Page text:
About the girl thing, if she's thirty-plus years old and been in the JLA and run the Birds of Prey and been in a tower for a couple decades, yeah, it's a little weird and wrong. But I keep seeing comments as if the word, "Girl" is in itself toxic, or insulting. And that is a weird piece of business in itself, far bigger than this comic book. All I can really say here is that the name makes sense to Babs in the story, for reasons we can't say yet. But I think it will make sense to readers, too, in context.

I also think that, to girls of a certain age, the idea of a Batgirl is very welcoming, very comforting and inspiring. That's a big plus for me.

Pantozzi: What would you say to readers then, who are so appalled by the decision that they aren't going to pick up your new book on principle? And conversely, what would you like to say to readers who are looking 
forward to seeing Babs pick up the mantle again?

Simone: I would say, I hope you give it a look. For the last few days, I've been hearing from readers who are thrilled and delighted, but I've also been listening to readers who take this as a punch in the heart. I've read some truly moving articles about why this shouldn't happen. I'm listening, DC is listening. I promise, we didn't take this lightly.

A lot of the things people are certain of though...we haven't stated at all. We haven't said she was never Oracle. We haven't said there won't be an Oracle. We haven't said she'd be a sidekick. We haven't said what age she'd be. We haven't said if “The Killing Joke” remains canon or not. But I've heard all of those things stated as gospel over and over.


I know people are worried about Cass and Steph. All I can say is, I cannot imagine that those characters won't have a role in the new DC. It just seems very unlikely. If no one else is using them, don't be surprised if they show up in Batgirl in the near future. They are awesome.

Steph, though, is a perfect example of why I hope people give Barbara a chance. It's a funny thing, but in some ways, our memories are very short. When Steph was announced, I don't know if you remember, Jill, but there was a massive outcry from the readership. Massive. They felt that it was a betrayal that an Asian character, Cass Cain, who was much beloved and tremendously popular as Batgirl, was being replaced by a blonde-haired white girl. There were angry letters and threats of boycotts, the whole thing.

A year later, look at the love so many people have for Steph. For them, she is the Batgirl, and she's not replaceable. All of that is attributable to Bryan Q. Miller. But the point is, it's execution. Is the story sincere, is it meaningful and honest, or is it cheap exploitation? The readers know the difference. I believe that, I've seen it again and again. And I also think that people who know me and my work at all know I would rather quit than do something with these characters that I felt was evil. I've walked off books before for that reason, more than once.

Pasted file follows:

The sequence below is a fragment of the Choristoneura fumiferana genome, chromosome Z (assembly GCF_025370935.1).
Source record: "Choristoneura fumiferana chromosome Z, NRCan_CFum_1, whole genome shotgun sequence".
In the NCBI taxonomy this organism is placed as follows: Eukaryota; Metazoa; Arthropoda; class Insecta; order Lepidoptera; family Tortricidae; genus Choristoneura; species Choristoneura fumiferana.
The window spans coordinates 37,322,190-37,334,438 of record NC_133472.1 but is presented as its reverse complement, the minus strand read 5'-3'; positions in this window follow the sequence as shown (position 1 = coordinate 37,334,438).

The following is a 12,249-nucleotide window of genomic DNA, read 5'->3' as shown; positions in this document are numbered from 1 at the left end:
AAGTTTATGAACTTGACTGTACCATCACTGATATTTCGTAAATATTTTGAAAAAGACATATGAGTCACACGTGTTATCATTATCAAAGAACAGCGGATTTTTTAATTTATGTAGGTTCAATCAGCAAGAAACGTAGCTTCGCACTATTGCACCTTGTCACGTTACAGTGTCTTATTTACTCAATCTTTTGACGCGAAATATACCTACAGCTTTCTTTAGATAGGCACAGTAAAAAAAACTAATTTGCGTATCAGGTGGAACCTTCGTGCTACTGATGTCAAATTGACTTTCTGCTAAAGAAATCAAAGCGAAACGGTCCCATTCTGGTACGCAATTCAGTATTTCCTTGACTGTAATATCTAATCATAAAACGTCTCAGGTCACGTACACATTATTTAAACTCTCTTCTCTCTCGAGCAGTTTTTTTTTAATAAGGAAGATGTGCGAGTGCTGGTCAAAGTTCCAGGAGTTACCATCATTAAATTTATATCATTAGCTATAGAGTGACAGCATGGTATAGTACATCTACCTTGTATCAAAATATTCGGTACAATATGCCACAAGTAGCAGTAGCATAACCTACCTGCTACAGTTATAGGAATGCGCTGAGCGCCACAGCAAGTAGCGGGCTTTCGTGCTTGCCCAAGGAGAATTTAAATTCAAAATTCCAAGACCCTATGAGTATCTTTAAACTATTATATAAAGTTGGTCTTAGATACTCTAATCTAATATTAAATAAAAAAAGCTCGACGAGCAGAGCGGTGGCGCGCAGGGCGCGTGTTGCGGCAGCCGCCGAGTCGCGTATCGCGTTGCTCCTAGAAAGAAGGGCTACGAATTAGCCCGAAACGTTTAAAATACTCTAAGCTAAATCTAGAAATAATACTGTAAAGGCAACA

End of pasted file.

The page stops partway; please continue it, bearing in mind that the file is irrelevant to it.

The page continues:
I think Barbara as Batgirl will win over some hearts that are doubting right now. The stories are fast-paced, lively, and there is something primally powerful about seeing Barbara as Batgirl, using that intellect and grace face-to-face with the bad guys again. The first issue, writing Barbara facing these genuinely awful, awful people in the very first few pages, protecting innocent people, using her brain and speed and's special, is what it is. Indescribable.

I'm sorry for going so long, but I felt like we owed this to everyone. I know it's not going to allay all concerns or fears, but hopefully it will shed some light on what we're trying to build, at least a little bit. I do want to thank everyone who reached out to me and to DC about this. It's been extremely emotional, and people on both sides of the question have shared deeply personal things, reasons why Barbara means so much to them. I am honored and moved to have been the recipient of letters like that, and reminded again what an amazing group of people comics readers are.

It's Barbara as Batgirl. We have big shoes to fill for a lot of different reasons. I can promise you, we are doing our very best to make it a story to be proud of.

Thank you for listening, everyone, and thank you for the questions, Jill.

Jill Pantozzi: 
Thank you, Gail.